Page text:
I have no idea what Heng Hwa food is until I was taken to Putien in Singapore for dinner.
In Singapore, Putien restaurant is widely acknowledged as a pioneer of Heng Hwa cuisine. Founded by Heng Hwa native Fong Chi Chung, the sole modest eatery in Kitchener Road eleven years ago has now expanded to eight modern restaurants throughout the island state and one in Jakarta. A little bird twittered that Kuala Lumpur may be next.
The restaurant is named after Putian, a coastal city in the Fujian province of China which is also the birthplace of Heng Hwa cuisine. Surrounded by the ocean and majestic mountains, the city is blessed with lush pastures and bountiful catches from the sea. Its homely, hearty fare emphasises on the innate goodness and purity of the main ingredients, with sauces and condiments used sparingly.
Putien is evidently very popular with Singaporeans as the outlet was packed to the brim the evening we dined there. Its modern, cheery ambience incorporating the restaurant's signature muted turquoise-blue shade complements the refined but rustic offerings on the menu.
Dunno about you but I love cockles! My late paternal grandfather had a penchant for these; we used to blanch tubfuls of them in hot water and relish them with sambal or freshly ground chilli dip. So the Drunken Cockles (SGD9.90++) at Putien certainly took me down memory lane. Their rich metallic accent is tempered by the sweet, mellow Chinese wine and bracing sharpness of minced garlic and bird's eye chilli. Yummy!
The Mini Shrimps with Seaweed (SGD9.90++) tasted like Japanese inari (sweet beancurd skin) but it was a shame that the tiny white shrimps barely made their presence felt amidst the subtly sweet-briny seaweed.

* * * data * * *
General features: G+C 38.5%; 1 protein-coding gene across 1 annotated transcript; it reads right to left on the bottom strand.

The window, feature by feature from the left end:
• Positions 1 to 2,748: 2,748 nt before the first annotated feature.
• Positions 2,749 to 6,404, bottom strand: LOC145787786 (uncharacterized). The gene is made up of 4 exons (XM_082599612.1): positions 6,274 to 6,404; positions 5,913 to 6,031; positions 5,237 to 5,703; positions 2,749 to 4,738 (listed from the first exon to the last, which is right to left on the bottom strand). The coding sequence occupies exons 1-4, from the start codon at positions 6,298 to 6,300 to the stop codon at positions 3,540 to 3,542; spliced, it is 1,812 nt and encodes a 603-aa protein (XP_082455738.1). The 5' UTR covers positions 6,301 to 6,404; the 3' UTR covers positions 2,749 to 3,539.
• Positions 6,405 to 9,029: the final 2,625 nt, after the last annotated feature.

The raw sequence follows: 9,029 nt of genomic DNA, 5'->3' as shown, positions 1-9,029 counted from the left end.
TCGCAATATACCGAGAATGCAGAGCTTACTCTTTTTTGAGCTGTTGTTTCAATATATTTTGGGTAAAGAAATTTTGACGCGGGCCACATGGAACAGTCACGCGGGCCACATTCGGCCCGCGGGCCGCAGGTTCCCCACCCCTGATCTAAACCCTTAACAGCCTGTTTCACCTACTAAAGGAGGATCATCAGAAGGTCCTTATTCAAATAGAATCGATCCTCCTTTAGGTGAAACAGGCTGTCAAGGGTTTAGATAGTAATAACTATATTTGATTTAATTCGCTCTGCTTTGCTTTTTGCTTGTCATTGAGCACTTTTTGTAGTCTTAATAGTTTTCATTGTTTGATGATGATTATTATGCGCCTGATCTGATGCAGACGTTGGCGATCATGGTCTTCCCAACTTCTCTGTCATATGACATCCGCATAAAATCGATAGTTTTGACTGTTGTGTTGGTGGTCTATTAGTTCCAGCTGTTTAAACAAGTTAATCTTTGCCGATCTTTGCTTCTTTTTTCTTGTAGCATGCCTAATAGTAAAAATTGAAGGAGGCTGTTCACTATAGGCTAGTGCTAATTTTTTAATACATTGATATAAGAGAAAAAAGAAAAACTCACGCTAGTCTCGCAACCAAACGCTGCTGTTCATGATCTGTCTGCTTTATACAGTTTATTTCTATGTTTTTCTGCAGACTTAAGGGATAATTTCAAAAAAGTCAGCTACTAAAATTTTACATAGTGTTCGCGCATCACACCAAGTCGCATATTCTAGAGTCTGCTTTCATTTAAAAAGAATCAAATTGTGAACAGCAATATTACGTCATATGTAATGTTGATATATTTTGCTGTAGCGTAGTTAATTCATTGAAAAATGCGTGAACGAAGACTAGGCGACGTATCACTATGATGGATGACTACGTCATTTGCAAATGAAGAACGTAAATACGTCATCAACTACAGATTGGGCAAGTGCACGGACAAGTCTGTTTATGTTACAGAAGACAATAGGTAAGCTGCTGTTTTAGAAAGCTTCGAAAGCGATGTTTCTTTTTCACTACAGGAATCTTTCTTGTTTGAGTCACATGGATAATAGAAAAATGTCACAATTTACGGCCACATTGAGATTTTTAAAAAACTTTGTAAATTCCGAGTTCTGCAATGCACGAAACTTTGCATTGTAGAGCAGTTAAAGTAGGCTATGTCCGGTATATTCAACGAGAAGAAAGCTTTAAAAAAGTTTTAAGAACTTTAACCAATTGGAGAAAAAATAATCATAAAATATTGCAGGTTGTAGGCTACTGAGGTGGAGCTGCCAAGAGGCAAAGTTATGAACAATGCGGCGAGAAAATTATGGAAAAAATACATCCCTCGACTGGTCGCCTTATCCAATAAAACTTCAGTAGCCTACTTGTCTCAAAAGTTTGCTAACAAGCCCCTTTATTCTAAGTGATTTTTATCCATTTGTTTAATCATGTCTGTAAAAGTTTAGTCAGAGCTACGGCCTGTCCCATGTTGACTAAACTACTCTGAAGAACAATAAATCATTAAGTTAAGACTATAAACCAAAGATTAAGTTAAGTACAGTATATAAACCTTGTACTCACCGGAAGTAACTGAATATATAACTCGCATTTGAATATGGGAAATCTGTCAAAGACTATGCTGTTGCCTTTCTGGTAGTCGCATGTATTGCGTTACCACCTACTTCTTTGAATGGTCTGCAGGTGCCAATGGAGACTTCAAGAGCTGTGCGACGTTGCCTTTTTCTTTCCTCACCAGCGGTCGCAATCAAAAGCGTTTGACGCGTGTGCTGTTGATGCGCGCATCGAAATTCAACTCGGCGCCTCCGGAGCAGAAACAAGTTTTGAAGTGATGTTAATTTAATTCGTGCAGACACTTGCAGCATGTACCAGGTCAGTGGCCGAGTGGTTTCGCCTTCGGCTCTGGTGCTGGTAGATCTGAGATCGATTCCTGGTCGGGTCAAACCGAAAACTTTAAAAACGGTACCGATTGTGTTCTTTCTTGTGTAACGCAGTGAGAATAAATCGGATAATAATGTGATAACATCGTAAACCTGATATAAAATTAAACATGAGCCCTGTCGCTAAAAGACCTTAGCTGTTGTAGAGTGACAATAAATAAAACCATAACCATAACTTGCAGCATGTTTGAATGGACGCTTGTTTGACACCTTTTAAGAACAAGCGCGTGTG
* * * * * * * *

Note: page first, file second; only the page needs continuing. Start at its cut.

I'm not big on pig intestines but the meticulously hand-stuffed ‘nine-fold’ Braised Pig Intestine (SGD13.90++) was pleasantly toothsome and richly flavourful from its braising liquid. Equally good was the crisp but fluffy savoury-sweet Stir-Fried Yam (small SGD 10.90++, medium SGD 16.90++, large SGD 21.90++). The slightly chewy discs were best enjoyed with the house chilli sauce.
To cleanse the palate, we had some Iced Bitter Gourd (SGD 5.90++); dipping the long, crunchy and bitter strips in light honey sauce. I'm definitely getting on in age - I used to hate this vege!
Putien also has a seasonal menu. The arrival of spring means an abundant supply of bamboo clams from its namesake city. Larger and slightly longer than local la la clams, the Steamed Bamboo Clams with Minced Garlic (small SGD 19.90++, medium SGD 29.90++, large SGD 39.90++) came with enough pungent garlic to knock you out twice! But the juicy sweet clams were absolutely sublime!
Scores of Singaporean 'floggers' have raved about the eatery's Lor Mee (small SGD7.90++, medium SGD15.90++, large SGD23.90++) – now I know why. The smooth, silky wheat noodles tasted somewhat like Hokkien mee suah. It's pure comfort food as the thick noodles come immersed in a thick, luscious soup laden with three-layered belly pork slices, la la clams, prawns, sliced black mushrooms, Chinese parsley and choy sum.
Another 'must have' classic is the Fried “Hing Wa” Bee Hoon (small SGD7.90++, medium SGD15.90++, large SGD23.90++) in which premium, super-fine rice noodles from Putian are deftly fried with peanuts, black mushroom slices, strips of beancurd puff, Chinese parsley, green vegetable and fried seaweed. Don't let its pale look fool you - the rice vermicelli is delicious.
If you fancy some home-style soup, the Braised Beancurd with Chinese Cabbage (SGD 19.90++, SGD 29.90++, SGD 39.90++) served in a black earthenware pot should go down well. You'd find handmade beancurd puffs, Chinese cabbage, clams, dried shrimps and dried scallops in the sweet, milky-white broth.
We rounded up with Chilled Bird's Nest with Pear (SGD36.90++ per person) – a luxurious mound of the gelatinous strands perched atop half a Chinese snow pear, drizzled with honey sauce. A perfect end to our rustic yet refined evening.
127 Kitchener Road
Tel: (65) 6295 6358